Updated: Apr 3
Welcome to What’s My Blind Spot.
If your goal in life is to build #wealth, this blog is a great place to start because it'll help you check your current status, as well as figure out what you need to improve immediately.
If you want to increase your chances of success, getting rich is a combination of many factors that you need to uncover one by one. Don’t worry, I am here to help you do this.
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In this article, I will show you one of the signs of how you are likely to be rich:
You are an Opportunist.
An #opportunist is a person who takes advantage of opportunities as and when they arise, regardless of planning or principle.
When applied to people, the label “opportunist” usually has negative connotations.
Opportunistic people are often also regarded as exploitative. The term is often used to label unscrupulous politicians who seek to manipulate voters in their favor by exploiting certain issues or opportunities in an unethical way.
If you describe someone's behavior as opportunistic, you are critical of them because they take advantage of situations in order to gain #money or #power, without thinking about whether their actions are right or wrong.
Many people remain #poor because of how narrow they view about taking opportunities.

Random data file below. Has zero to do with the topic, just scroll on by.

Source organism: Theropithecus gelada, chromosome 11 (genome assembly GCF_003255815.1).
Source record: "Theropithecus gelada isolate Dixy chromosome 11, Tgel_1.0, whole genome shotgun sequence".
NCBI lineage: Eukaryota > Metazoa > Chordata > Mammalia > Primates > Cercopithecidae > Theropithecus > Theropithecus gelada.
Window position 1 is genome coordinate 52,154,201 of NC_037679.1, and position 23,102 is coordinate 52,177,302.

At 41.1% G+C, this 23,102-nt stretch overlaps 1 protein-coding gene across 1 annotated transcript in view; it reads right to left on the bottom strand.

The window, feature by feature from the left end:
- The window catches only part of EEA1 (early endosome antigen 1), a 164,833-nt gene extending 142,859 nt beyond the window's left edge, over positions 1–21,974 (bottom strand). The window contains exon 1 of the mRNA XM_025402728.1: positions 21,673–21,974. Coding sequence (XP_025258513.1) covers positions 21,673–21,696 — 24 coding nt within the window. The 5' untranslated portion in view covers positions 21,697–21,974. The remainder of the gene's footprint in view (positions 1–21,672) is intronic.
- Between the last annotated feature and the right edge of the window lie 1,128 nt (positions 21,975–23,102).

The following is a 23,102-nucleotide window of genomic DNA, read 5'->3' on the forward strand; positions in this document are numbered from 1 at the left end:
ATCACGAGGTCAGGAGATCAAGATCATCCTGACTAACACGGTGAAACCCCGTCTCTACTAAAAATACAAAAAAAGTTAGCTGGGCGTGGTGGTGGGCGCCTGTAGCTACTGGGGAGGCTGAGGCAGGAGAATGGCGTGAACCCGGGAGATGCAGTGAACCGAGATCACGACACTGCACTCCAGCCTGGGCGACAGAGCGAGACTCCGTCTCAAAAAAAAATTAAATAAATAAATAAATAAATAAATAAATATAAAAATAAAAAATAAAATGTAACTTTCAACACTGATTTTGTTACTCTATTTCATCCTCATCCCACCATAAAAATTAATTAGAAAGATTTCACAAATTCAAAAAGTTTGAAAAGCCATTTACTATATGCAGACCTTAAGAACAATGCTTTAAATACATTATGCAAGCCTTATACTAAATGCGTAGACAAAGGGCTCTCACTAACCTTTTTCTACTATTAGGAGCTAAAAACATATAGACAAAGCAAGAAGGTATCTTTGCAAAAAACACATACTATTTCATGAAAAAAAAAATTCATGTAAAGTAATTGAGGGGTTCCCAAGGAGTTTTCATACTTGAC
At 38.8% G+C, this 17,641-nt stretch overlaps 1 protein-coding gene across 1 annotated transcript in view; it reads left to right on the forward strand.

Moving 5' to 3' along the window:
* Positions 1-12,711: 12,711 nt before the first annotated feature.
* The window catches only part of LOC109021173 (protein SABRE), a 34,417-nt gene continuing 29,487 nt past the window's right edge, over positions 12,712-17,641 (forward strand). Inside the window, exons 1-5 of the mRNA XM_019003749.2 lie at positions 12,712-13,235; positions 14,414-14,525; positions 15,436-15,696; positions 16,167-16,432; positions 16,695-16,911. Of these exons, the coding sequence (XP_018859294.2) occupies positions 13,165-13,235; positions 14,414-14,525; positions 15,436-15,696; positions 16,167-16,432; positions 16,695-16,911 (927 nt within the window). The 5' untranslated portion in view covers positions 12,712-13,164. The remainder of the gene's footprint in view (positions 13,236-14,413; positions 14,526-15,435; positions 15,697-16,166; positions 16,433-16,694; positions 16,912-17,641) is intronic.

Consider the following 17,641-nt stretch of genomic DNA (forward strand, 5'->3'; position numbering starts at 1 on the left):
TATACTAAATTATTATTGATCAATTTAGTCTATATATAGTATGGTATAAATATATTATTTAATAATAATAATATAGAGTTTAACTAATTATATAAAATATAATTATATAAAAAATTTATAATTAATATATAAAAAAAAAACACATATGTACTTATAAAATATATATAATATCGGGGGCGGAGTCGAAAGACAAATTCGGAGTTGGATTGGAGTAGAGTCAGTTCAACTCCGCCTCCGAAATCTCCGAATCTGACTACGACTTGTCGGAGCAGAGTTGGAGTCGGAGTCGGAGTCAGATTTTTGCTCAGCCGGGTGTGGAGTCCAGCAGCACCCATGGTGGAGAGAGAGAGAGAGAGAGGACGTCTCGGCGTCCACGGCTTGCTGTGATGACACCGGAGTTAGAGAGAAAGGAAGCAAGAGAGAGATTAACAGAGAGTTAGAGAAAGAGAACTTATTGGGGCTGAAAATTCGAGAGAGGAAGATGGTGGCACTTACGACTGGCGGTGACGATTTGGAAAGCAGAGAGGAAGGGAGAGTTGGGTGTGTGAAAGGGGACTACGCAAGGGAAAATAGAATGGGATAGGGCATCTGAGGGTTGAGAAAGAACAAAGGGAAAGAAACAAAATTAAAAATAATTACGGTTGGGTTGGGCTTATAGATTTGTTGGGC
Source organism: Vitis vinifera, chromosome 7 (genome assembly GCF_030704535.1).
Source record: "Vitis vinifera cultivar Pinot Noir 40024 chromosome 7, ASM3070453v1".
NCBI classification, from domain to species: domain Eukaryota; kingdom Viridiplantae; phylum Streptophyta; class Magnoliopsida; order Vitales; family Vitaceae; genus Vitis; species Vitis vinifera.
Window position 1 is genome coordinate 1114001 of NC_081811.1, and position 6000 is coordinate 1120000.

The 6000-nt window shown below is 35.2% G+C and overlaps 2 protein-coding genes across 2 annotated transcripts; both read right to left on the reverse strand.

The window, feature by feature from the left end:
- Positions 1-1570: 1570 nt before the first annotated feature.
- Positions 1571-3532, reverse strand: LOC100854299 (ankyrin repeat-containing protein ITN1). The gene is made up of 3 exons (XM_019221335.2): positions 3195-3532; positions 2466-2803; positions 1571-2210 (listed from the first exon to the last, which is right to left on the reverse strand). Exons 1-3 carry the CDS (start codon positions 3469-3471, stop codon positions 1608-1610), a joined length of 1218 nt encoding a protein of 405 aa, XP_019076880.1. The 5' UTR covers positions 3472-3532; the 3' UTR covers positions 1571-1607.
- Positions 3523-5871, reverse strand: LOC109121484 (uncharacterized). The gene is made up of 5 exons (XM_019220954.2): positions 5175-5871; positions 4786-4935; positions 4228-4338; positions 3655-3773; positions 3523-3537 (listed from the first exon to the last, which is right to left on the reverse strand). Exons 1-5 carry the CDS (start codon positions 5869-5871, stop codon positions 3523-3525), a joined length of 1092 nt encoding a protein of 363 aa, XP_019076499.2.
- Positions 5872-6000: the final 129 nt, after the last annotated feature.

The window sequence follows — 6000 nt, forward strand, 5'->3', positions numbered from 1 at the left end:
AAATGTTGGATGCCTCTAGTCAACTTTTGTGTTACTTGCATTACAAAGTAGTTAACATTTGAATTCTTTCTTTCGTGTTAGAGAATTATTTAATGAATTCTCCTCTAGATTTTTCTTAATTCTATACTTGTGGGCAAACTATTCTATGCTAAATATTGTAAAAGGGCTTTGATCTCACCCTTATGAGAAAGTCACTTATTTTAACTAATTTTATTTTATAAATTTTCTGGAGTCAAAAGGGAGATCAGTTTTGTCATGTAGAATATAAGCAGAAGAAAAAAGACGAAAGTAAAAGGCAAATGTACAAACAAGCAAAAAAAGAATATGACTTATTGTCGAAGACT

Being an opportunist isn’t about taking advantage of people, but making the best out of the situation.
An opportunist is someone who sees an opportunity and seizes it. The truth is that we are all opportunists. Every time you take an opportunity, you’re acting as an opportunist. In fact, if you’re not an opportunist, you’re leaving a lot of money and success on the table.
Most #Entrepreneurs succeed because they identify and seize the opportunity. An #opportunistic #entrepreneur identifies a need in the marketplace and may or may not have any experience in that particular field but still sets out to fill that need from a business perspective.
The best example of an opportunistic entrepreneur is #JeffBezos, founder of #Amazon. He understood the situation that people don’t want to go somewhere to buy something, they would prefer to get it delivered. This was a situational idea which made him the world’s #richest person.
Other Famous Entrepreneurs who took the opportunity!
Here are some examples of successful entrepreneurs who were opportunists
Back in 1947, Ed Lowe was working for his father’s sawdust company when a disgruntled neighbour knocked on his door. Her cat’s litter tray was empty and she asked Ed for some sand to fill it. He offered her another of her father’s products, an absorbent clay used for factory floors, “more to get rid of her than anything else,” Ed explained.
But his neighbour returned for more and, sensing an opportunity, Ed set about expanding his operation. He offered it around to local pet stores in five-pound bags labelled “Kitty Litter” in grease pencil. It proved a smash success and Ed set up a wholesaler to sell the product to pet stores and supermarkets. He sold his company for $200 million some 45 years later.
ii. George De Mestral
Swiss engineer George De Mestral was taking a morning stroll through the countryside in 1941 he grew curious as to how the seeds from greater burdock became stuck to his clothing. Under closer inspection, he learned that there were microscopic hooks which became adjoined to the softer surfaces.
De Mestral set about employing the technology to create a new fastening system. Velcro was born and, thanks in part to its use by astronauts in outer space, it spread in popularity. De Mestral spent the rest of his life living off the royalties.